Concealed carry passes the Illinois House - KFVS12 News & Weather Cape Girardeau, Carbondale, Poplar Bluff

Concealed carry passes the Illinois House

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Making huge progress today, a concealed carry bill passed the Illinois House and now moves on to the Senate. Making huge progress today, a concealed carry bill passed the Illinois House and now moves on to the Senate.
Illinois, the only state left without a conceal carry law, is one-step closer to granting that right to gun owners. Illinois, the only state left without a conceal carry law, is one-step closer to granting that right to gun owners.
Passing with 55 votes, the bill requires the most training in the nation, 16 hours. Passing with 55 votes, the bill requires the most training in the nation, 16 hours.
The bill has the strictest mental health requirements in the nation and will have the most expensive permit costs, totaling $150. The bill has the strictest mental health requirements in the nation and will have the most expensive permit costs, totaling $150.
SPRINGFIELD, IL (KFVS) -

Making huge progress today, a concealed carry bill passed the Illinois House and now moves on to the Senate.

The question now, could Illinois see a law passed before the June 9 deadline?

Illinois, the only state left without a conceal carry law, is one-step closer to granting that right to gun owners.

Larry Morse says he's ready to see passed into law.

"The benefit to Illinois overall would be pretty significant," Morse said.

Passing with 55 votes, the bill requires the most training in the nation, 16 hours.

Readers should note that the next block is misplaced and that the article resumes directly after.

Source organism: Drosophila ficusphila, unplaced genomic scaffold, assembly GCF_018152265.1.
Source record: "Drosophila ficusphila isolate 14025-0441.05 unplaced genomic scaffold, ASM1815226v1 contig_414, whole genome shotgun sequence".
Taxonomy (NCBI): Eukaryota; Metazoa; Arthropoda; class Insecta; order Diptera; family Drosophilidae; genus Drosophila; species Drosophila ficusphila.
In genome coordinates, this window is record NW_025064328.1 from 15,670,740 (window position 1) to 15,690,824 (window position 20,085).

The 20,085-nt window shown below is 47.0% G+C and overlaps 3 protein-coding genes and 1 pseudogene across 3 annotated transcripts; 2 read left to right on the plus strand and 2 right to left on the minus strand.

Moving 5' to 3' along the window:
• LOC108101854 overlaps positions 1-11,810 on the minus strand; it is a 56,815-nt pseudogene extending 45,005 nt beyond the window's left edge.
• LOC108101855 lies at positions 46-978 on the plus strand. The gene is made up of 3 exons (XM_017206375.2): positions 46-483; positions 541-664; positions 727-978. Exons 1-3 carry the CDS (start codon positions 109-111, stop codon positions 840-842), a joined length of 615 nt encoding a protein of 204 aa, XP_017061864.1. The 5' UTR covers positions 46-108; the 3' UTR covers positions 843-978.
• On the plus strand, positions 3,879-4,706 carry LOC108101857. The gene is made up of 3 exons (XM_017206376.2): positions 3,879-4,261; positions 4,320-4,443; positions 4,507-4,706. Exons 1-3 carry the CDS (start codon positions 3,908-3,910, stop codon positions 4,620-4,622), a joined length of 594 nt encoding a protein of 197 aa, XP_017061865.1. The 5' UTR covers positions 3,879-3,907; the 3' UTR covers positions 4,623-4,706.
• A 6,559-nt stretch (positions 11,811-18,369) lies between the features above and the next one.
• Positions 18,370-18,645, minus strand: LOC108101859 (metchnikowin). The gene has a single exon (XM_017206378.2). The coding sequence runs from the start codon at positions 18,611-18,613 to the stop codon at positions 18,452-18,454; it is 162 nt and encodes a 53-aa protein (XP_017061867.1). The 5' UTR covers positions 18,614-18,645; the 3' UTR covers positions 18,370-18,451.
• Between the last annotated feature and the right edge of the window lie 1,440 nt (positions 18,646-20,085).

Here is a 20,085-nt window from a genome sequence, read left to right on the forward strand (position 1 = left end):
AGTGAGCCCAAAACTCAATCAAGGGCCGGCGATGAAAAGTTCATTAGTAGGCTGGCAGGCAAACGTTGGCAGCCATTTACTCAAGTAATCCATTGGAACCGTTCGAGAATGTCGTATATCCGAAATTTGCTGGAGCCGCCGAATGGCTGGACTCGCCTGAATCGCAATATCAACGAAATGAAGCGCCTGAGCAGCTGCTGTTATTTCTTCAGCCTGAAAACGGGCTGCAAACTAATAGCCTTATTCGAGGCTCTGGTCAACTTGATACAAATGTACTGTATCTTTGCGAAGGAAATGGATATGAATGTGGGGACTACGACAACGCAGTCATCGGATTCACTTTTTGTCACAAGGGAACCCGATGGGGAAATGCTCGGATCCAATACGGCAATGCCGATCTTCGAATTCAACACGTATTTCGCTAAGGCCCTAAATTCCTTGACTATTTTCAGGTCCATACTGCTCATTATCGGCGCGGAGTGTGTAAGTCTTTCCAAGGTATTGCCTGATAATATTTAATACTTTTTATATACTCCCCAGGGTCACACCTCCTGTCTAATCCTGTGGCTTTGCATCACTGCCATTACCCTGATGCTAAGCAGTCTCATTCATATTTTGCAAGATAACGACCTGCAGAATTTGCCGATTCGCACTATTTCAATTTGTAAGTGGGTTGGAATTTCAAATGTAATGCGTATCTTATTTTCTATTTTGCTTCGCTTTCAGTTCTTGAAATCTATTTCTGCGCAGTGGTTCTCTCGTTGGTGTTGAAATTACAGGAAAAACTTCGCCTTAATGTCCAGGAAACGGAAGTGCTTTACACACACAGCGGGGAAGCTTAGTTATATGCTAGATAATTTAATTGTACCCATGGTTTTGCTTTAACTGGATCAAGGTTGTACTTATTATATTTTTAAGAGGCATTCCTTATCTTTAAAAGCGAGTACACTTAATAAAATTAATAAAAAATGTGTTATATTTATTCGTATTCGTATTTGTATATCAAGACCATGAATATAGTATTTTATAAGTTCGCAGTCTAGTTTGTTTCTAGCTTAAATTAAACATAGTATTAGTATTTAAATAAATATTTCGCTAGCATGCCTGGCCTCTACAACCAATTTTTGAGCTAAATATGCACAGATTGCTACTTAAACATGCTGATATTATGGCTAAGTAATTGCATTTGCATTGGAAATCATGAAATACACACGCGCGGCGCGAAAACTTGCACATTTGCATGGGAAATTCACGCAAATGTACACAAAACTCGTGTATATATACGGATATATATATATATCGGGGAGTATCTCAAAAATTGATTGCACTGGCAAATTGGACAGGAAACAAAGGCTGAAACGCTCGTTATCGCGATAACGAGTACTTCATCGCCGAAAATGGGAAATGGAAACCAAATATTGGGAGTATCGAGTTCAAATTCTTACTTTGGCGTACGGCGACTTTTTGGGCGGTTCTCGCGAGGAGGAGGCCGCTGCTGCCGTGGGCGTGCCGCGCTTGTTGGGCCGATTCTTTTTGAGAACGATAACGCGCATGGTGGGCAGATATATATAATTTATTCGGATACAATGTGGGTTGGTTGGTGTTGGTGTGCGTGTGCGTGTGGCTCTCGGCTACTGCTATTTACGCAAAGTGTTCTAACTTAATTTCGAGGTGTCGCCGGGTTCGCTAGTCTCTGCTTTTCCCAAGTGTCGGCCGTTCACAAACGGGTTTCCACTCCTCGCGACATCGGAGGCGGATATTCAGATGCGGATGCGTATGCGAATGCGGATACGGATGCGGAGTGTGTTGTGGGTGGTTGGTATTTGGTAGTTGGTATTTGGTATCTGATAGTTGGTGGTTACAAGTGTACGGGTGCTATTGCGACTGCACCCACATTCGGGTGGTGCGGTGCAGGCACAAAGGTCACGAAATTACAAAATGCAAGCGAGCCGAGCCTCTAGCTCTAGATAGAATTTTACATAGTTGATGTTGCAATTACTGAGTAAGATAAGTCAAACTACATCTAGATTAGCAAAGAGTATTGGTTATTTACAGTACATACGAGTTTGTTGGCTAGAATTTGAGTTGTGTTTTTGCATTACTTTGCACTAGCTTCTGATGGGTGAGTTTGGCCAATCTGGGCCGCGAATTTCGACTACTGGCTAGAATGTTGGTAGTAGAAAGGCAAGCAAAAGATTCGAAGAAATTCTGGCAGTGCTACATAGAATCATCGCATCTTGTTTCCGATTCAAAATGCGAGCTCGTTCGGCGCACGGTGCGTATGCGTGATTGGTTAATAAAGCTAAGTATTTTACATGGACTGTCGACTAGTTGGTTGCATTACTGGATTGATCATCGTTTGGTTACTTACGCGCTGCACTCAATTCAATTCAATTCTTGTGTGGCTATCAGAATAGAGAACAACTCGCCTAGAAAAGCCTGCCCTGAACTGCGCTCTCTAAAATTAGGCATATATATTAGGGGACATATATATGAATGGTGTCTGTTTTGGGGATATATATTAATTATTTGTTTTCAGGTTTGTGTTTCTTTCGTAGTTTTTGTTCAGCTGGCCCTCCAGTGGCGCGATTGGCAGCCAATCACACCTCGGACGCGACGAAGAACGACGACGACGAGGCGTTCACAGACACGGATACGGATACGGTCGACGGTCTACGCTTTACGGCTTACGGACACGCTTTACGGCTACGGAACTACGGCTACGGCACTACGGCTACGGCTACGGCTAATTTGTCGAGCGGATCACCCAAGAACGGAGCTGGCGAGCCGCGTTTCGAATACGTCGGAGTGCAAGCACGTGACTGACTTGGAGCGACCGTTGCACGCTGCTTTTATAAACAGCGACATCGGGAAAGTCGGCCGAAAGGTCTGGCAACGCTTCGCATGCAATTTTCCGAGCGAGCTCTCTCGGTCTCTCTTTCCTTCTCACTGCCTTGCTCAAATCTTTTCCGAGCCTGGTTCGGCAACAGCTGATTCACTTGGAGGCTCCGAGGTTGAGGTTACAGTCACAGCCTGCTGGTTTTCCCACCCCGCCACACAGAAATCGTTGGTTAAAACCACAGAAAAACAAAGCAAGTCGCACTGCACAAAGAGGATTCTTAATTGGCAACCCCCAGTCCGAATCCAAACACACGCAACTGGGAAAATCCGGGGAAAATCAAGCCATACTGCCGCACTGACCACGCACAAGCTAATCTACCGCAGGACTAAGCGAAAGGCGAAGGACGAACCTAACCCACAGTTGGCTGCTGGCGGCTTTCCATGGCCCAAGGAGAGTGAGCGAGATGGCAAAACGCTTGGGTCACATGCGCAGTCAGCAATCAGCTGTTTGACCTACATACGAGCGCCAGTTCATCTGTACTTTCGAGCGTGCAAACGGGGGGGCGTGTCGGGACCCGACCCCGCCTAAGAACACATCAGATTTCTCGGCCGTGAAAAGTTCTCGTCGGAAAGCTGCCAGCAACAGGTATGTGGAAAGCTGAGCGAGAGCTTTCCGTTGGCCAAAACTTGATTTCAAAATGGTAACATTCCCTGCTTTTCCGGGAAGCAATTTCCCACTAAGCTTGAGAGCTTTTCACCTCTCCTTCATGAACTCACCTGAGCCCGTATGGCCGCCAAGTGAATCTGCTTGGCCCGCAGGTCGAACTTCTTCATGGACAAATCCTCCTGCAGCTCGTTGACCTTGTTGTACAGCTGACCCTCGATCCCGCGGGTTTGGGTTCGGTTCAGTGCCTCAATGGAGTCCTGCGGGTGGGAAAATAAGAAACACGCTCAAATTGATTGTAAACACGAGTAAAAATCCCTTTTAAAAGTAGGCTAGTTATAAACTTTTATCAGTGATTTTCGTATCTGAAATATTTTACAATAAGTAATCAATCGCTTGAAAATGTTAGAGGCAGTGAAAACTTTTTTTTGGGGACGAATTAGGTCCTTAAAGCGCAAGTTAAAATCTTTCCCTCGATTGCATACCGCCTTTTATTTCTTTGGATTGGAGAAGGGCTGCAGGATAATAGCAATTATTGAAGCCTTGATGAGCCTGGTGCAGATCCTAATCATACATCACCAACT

"I would tell you, a lot of people need training," said Morse.

Morse is an instructor for the Heartland Training Team and knows the importance of being educated on firing a gun.

"I'd like those folks to know how to handle a gun safely, not hurt themselves, not hurt other people," said Morse. "I'm probably going to wind up training some people to qualify for their concealed carry license."

The bill has the strictest mental health requirements in the nation and will have the most expensive permit costs, totaling $150.

Robert Hill has been shooting guns all his life.

"I would go for it, yes," said Hill, a gun owner.

And, Hill says that he wants to see a bill that would erase local gun control ordinances, as this one does.

Wiping out local gun laws across the state is a positive for some gun activists.

"It needs to be carried statewide," said Hill.

The measure includes an expanded list of places where guns would be banned, including playgrounds, parks and college campuses.

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